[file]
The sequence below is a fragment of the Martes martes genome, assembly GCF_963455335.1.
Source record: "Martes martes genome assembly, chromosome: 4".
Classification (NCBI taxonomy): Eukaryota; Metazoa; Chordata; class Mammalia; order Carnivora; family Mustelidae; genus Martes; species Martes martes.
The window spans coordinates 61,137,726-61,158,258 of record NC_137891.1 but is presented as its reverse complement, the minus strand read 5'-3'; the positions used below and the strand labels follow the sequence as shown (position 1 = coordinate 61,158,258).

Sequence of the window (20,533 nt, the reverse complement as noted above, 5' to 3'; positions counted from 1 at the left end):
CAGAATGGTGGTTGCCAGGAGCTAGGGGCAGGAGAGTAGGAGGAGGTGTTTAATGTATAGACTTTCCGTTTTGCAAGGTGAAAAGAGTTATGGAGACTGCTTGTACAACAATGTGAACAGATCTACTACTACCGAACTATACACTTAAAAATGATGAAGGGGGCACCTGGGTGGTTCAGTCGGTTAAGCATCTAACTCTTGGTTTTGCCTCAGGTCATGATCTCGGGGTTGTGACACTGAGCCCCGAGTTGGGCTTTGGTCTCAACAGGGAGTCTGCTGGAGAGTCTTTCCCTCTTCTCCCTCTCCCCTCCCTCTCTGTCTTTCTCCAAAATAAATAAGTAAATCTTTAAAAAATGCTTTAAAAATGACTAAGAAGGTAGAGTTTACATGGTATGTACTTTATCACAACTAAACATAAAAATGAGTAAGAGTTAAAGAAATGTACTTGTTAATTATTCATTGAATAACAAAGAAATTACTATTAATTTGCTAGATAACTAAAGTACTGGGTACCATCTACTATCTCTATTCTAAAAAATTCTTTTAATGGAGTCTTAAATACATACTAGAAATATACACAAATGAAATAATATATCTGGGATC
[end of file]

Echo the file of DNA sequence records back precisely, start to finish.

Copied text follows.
The sequence below is a fragment of the Martes martes genome, assembly GCF_963455335.1.
Source record: "Martes martes genome assembly, chromosome: 4".
Classification (NCBI taxonomy): Eukaryota; Metazoa; Chordata; class Mammalia; order Carnivora; family Mustelidae; genus Martes; species Martes martes.
The window spans coordinates 61,137,726-61,158,258 of record NC_137891.1 but is presented as its reverse complement, the minus strand read 5'-3'; the positions used below and the strand labels follow the sequence as shown (position 1 = coordinate 61,158,258).

Sequence of the window (20,533 nt, the reverse complement as noted above, 5' to 3'; positions counted from 1 at the left end):
CAGAATGGTGGTTGCCAGGAGCTAGGGGCAGGAGAGTAGGAGGAGGTGTTTAATGTATAGACTTTCCGTTTTGCAAGGTGAAAAGAGTTATGGAGACTGCTTGTACAACAATGTGAACAGATCTACTACTACCGAACTATACACTTAAAAATGATGAAGGGGGCACCTGGGTGGTTCAGTCGGTTAAGCATCTAACTCTTGGTTTTGCCTCAGGTCATGATCTCGGGGTTGTGACACTGAGCCCCGAGTTGGGCTTTGGTCTCAACAGGGAGTCTGCTGGAGAGTCTTTCCCTCTTCTCCCTCTCCCCTCCCTCTCTGTCTTTCTCCAAAATAAATAAGTAAATCTTTAAAAAATGCTTTAAAAATGACTAAGAAGGTAGAGTTTACATGGTATGTACTTTATCACAACTAAACATAAAAATGAGTAAGAGTTAAAGAAATGTACTTGTTAATTATTCATTGAATAACAAAGAAATTACTATTAATTTGCTAGATAACTAAAGTACTGGGTACCATCTACTATCTCTATTCTAAAAAATTCTTTTAATGGAGTCTTAAATACATACTAGAAATATACACAAATGAAATAATATATCTGGGATC